Lead Counsel independently verifies Drug Crime attorneys in Waimanalo and checks their standing with Hawaii bar associations.

Our Verification Process and Criteria
  • Ample Experience Attorneys must meet stringent qualifications and prove they practice in the area of law they’re verified in.
  • Good Standing Be in good standing with their bar associations and maintain a clean disciplinary record.
  • Annual Review Submit to an annual review to retain their Lead Counsel Verified status.
  • Client Commitment Pledge to follow the highest quality client service and ethical standards.

Find a Drug Crime Attorney near Waimanalo

Visit our free Drug Crime Resource Center.

What Is Considered a Drug Crime?

Drug crimes are some of the most common crimes in the United States, ranging from (unlawful) possession of a controlled substance to large-scale drug trafficking and racketeering. Drug crimes encompass any illegal actions involving controlled substances. Controlled substances include illegal narcotics like heroin, cocaine, and methamphetamines. Drug crimes can also involve selling, distributing, or possessing controlled prescription drugs like oxycodone or Vicodin.

Can I Be Arrested for Using Drugs?

It is generally not a drug crime to be “high” or under the influence of drugs. However, if you still have any drugs in your possession, you may be charged with possession. You could also be charged with possession of drug paraphernalia if you have something with drug residue, like a pipe. If you are high in public, you could face a ticket for public intoxication. However, if you are caught driving while impaired by drugs, you can face a drug DUI or DWI.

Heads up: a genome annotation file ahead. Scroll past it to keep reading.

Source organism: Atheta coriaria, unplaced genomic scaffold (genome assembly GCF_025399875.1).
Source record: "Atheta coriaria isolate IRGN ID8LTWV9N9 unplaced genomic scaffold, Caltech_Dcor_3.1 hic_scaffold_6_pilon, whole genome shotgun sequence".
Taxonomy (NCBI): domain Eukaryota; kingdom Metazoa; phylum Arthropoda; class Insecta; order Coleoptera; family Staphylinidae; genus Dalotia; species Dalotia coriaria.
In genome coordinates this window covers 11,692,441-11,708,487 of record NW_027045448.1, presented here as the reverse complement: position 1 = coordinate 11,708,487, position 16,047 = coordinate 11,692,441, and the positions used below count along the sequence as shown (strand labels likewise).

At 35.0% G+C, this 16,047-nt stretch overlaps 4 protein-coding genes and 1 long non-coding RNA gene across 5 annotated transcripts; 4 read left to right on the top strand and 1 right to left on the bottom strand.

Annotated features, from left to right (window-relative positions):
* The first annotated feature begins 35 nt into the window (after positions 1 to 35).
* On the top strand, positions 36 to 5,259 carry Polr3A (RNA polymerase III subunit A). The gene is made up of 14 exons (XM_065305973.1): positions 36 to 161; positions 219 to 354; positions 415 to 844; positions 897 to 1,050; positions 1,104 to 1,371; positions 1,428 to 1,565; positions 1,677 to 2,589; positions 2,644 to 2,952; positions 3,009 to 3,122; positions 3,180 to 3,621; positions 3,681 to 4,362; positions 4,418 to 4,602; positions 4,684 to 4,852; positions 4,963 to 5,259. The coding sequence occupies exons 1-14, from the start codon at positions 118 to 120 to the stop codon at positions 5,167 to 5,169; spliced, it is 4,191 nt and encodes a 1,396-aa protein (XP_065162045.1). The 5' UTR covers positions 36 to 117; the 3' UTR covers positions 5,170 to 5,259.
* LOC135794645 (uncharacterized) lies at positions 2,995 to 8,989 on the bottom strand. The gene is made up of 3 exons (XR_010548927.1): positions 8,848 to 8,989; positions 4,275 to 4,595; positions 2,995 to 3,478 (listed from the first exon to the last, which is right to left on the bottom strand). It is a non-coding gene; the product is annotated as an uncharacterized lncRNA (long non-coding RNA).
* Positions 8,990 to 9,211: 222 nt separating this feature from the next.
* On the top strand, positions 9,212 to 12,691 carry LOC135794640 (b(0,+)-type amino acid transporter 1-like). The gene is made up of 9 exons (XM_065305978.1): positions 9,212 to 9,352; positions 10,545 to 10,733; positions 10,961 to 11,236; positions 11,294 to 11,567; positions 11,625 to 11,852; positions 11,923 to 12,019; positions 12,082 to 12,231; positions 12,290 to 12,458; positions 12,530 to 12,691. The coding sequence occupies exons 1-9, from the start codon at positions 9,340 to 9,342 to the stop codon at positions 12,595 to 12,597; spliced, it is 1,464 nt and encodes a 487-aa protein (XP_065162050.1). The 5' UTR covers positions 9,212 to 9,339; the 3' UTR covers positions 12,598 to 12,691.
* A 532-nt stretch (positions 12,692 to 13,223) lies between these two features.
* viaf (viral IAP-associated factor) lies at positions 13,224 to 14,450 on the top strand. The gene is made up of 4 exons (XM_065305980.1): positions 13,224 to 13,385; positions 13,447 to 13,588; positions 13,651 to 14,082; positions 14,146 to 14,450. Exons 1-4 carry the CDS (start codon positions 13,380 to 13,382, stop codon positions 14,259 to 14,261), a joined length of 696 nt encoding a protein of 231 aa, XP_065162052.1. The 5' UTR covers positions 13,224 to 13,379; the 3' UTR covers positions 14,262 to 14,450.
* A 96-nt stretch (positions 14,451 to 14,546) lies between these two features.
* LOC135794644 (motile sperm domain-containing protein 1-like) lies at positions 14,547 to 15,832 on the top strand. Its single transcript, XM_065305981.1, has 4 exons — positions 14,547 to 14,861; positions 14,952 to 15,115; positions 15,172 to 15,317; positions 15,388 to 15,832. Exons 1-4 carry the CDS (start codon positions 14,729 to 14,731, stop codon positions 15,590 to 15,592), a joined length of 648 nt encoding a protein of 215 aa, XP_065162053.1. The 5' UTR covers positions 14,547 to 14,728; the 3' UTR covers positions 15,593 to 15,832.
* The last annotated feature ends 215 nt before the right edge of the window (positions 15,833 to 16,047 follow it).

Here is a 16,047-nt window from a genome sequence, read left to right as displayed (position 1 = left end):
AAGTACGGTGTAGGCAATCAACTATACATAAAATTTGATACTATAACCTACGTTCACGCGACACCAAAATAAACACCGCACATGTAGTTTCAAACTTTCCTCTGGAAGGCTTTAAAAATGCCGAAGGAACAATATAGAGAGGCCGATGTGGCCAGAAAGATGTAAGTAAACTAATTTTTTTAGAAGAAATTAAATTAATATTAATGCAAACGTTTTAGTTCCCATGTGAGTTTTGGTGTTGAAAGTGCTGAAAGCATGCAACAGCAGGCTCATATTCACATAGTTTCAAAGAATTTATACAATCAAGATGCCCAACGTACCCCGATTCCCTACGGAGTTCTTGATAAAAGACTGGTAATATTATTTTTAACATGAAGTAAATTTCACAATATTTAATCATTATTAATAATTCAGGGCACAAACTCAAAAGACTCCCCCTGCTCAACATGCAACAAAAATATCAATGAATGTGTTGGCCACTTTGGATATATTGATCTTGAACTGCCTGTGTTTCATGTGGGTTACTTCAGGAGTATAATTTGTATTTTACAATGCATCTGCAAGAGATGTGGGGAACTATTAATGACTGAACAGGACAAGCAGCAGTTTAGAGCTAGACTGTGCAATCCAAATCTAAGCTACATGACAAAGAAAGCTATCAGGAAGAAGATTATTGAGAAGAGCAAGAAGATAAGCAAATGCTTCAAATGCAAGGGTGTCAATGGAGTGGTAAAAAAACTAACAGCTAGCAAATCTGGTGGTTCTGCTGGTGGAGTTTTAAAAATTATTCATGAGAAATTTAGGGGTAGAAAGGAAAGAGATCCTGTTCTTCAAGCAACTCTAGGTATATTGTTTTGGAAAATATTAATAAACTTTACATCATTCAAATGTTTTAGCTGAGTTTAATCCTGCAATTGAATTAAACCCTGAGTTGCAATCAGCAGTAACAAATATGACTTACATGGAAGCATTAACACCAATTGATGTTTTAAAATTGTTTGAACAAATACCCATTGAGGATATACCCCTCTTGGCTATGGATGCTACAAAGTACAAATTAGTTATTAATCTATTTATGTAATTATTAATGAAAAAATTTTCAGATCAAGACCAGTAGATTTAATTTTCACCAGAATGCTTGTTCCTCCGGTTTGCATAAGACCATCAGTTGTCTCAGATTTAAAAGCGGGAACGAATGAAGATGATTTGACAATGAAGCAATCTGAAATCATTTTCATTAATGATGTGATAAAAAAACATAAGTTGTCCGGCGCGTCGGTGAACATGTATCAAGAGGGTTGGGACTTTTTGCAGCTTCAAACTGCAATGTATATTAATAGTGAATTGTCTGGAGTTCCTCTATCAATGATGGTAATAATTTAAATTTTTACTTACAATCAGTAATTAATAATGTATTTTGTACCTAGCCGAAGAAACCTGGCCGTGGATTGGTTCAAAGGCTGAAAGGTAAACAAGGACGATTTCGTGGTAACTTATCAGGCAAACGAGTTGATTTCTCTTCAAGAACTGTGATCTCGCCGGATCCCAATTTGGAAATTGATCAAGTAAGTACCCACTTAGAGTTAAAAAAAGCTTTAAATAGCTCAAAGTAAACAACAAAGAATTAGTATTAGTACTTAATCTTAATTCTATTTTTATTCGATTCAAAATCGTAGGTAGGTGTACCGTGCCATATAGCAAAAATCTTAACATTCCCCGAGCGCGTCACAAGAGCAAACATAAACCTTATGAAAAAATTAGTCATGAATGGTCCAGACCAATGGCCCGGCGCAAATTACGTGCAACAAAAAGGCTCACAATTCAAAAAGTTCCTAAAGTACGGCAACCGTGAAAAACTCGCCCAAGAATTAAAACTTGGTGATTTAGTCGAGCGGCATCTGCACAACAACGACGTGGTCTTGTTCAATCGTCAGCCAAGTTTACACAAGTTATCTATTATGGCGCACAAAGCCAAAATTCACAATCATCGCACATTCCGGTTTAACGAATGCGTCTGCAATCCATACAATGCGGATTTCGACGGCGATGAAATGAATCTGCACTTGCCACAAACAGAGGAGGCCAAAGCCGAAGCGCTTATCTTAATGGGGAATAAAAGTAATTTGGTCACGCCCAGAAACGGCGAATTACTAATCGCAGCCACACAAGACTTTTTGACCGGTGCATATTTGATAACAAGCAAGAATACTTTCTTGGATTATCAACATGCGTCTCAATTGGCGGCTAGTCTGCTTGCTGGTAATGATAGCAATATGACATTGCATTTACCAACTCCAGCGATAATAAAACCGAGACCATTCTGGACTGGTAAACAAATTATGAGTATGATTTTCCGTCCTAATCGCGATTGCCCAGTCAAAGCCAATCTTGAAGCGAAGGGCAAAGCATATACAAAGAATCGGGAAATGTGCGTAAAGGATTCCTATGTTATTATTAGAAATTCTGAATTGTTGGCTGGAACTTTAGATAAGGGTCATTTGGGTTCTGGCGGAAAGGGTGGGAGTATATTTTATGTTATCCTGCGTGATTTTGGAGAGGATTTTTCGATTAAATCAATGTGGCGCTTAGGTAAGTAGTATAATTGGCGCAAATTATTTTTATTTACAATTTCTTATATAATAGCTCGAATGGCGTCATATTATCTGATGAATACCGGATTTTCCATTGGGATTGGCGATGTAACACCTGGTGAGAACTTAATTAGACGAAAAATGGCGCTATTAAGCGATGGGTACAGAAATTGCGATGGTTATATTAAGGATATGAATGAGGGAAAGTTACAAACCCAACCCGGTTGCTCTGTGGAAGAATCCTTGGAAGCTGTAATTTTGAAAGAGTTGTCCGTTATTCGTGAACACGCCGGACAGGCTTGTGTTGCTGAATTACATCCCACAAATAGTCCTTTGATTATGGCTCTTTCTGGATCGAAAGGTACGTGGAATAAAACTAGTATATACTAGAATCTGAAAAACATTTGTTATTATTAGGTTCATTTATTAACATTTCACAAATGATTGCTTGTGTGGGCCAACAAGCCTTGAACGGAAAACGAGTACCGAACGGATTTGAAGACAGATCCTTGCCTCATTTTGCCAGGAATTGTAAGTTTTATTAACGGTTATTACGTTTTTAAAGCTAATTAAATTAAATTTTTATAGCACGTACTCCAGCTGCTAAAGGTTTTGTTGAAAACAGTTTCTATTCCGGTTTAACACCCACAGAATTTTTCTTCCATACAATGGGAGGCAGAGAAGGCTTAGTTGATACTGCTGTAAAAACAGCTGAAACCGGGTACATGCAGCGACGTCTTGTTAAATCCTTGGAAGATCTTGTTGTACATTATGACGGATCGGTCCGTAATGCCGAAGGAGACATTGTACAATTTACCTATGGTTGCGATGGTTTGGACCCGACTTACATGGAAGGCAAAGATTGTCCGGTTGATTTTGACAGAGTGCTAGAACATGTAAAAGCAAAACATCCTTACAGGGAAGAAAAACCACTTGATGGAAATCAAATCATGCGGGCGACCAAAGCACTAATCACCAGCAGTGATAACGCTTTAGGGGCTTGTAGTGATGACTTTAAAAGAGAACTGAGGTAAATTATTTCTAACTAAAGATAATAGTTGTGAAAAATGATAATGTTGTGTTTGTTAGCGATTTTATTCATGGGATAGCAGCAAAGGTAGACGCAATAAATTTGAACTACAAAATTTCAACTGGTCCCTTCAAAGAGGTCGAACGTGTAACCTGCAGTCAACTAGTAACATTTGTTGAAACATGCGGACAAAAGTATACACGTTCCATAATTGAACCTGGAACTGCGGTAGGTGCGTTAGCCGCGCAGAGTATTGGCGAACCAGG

What Are Some Examples of Drug-Related Crimes?

The most common drug crimes in the U.S. are drug possession charges. Having one or more illegal drugs in possession is against the law. Some states consider possession of small amounts of marijuana to be a petty offense or infraction. However, drug possession is still a misdemeanor criminal offense in most states. Drug possession with intent to distribute may include a suspect caught in the act of trying to sell drugs. Drug distribution could also be charged if the suspect is in possession of a larger amount of drugs or with indicators of sales, like scales, baggies, and large amounts of cash. Drug possession with intent to distribute is generally a more serious charge than simple possession. Drug trafficking and manufacturing drugs are among the most serious drug offenses. Drug trafficking is generally a felony, with penalties including years in prison. Large-scale drug operations can also involve related charges like racketeering and money laundering.